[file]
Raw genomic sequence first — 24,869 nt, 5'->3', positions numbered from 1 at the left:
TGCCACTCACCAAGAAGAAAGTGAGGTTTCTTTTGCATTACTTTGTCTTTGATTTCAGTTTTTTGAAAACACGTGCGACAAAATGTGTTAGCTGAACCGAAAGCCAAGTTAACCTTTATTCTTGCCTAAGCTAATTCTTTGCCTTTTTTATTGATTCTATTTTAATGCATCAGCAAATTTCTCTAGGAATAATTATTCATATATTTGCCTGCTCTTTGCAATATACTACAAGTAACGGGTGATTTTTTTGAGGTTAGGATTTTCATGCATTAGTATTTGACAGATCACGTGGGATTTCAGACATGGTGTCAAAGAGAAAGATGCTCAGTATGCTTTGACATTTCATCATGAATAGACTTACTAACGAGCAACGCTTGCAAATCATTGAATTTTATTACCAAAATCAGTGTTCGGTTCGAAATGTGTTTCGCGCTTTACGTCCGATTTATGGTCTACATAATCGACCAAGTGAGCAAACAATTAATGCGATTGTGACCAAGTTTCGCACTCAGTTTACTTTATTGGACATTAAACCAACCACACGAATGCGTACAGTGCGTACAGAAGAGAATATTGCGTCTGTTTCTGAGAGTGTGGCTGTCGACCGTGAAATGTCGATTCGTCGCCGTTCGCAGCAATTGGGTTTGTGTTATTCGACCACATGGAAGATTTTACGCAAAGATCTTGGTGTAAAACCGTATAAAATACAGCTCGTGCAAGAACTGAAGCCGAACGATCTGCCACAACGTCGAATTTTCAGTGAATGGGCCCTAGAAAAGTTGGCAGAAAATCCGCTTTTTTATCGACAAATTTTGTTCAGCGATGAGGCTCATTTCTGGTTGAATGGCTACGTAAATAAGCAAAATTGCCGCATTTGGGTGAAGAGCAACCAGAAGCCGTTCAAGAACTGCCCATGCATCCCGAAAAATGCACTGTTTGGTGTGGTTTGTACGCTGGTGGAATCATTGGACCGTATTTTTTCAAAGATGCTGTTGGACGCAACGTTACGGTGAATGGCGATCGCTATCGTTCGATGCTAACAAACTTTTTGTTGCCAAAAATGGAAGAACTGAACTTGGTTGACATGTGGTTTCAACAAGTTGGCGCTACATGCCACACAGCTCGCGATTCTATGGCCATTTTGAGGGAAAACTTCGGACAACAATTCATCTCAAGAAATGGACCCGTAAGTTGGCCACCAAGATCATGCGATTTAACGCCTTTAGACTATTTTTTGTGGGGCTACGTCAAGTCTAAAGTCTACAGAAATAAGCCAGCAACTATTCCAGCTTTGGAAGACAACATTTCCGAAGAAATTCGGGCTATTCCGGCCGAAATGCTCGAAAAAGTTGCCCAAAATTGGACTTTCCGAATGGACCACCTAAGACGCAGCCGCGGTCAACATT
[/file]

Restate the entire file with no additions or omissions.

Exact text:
Raw genomic sequence first — 24,869 nt, 5'->3', positions numbered from 1 at the left:
TGCCACTCACCAAGAAGAAAGTGAGGTTTCTTTTGCATTACTTTGTCTTTGATTTCAGTTTTTTGAAAACACGTGCGACAAAATGTGTTAGCTGAACCGAAAGCCAAGTTAACCTTTATTCTTGCCTAAGCTAATTCTTTGCCTTTTTTATTGATTCTATTTTAATGCATCAGCAAATTTCTCTAGGAATAATTATTCATATATTTGCCTGCTCTTTGCAATATACTACAAGTAACGGGTGATTTTTTTGAGGTTAGGATTTTCATGCATTAGTATTTGACAGATCACGTGGGATTTCAGACATGGTGTCAAAGAGAAAGATGCTCAGTATGCTTTGACATTTCATCATGAATAGACTTACTAACGAGCAACGCTTGCAAATCATTGAATTTTATTACCAAAATCAGTGTTCGGTTCGAAATGTGTTTCGCGCTTTACGTCCGATTTATGGTCTACATAATCGACCAAGTGAGCAAACAATTAATGCGATTGTGACCAAGTTTCGCACTCAGTTTACTTTATTGGACATTAAACCAACCACACGAATGCGTACAGTGCGTACAGAAGAGAATATTGCGTCTGTTTCTGAGAGTGTGGCTGTCGACCGTGAAATGTCGATTCGTCGCCGTTCGCAGCAATTGGGTTTGTGTTATTCGACCACATGGAAGATTTTACGCAAAGATCTTGGTGTAAAACCGTATAAAATACAGCTCGTGCAAGAACTGAAGCCGAACGATCTGCCACAACGTCGAATTTTCAGTGAATGGGCCCTAGAAAAGTTGGCAGAAAATCCGCTTTTTTATCGACAAATTTTGTTCAGCGATGAGGCTCATTTCTGGTTGAATGGCTACGTAAATAAGCAAAATTGCCGCATTTGGGTGAAGAGCAACCAGAAGCCGTTCAAGAACTGCCCATGCATCCCGAAAAATGCACTGTTTGGTGTGGTTTGTACGCTGGTGGAATCATTGGACCGTATTTTTTCAAAGATGCTGTTGGACGCAACGTTACGGTGAATGGCGATCGCTATCGTTCGATGCTAACAAACTTTTTGTTGCCAAAAATGGAAGAACTGAACTTGGTTGACATGTGGTTTCAACAAGTTGGCGCTACATGCCACACAGCTCGCGATTCTATGGCCATTTTGAGGGAAAACTTCGGACAACAATTCATCTCAAGAAATGGACCCGTAAGTTGGCCACCAAGATCATGCGATTTAACGCCTTTAGACTATTTTTTGTGGGGCTACGTCAAGTCTAAAGTCTACAGAAATAAGCCAGCAACTATTCCAGCTTTGGAAGACAACATTTCCGAAGAAATTCGGGCTATTCCGGCCGAAATGCTCGAAAAAGTTGCCCAAAATTGGACTTTCCGAATGGACCACCTAAGACGCAGCCGCGGTCAACATT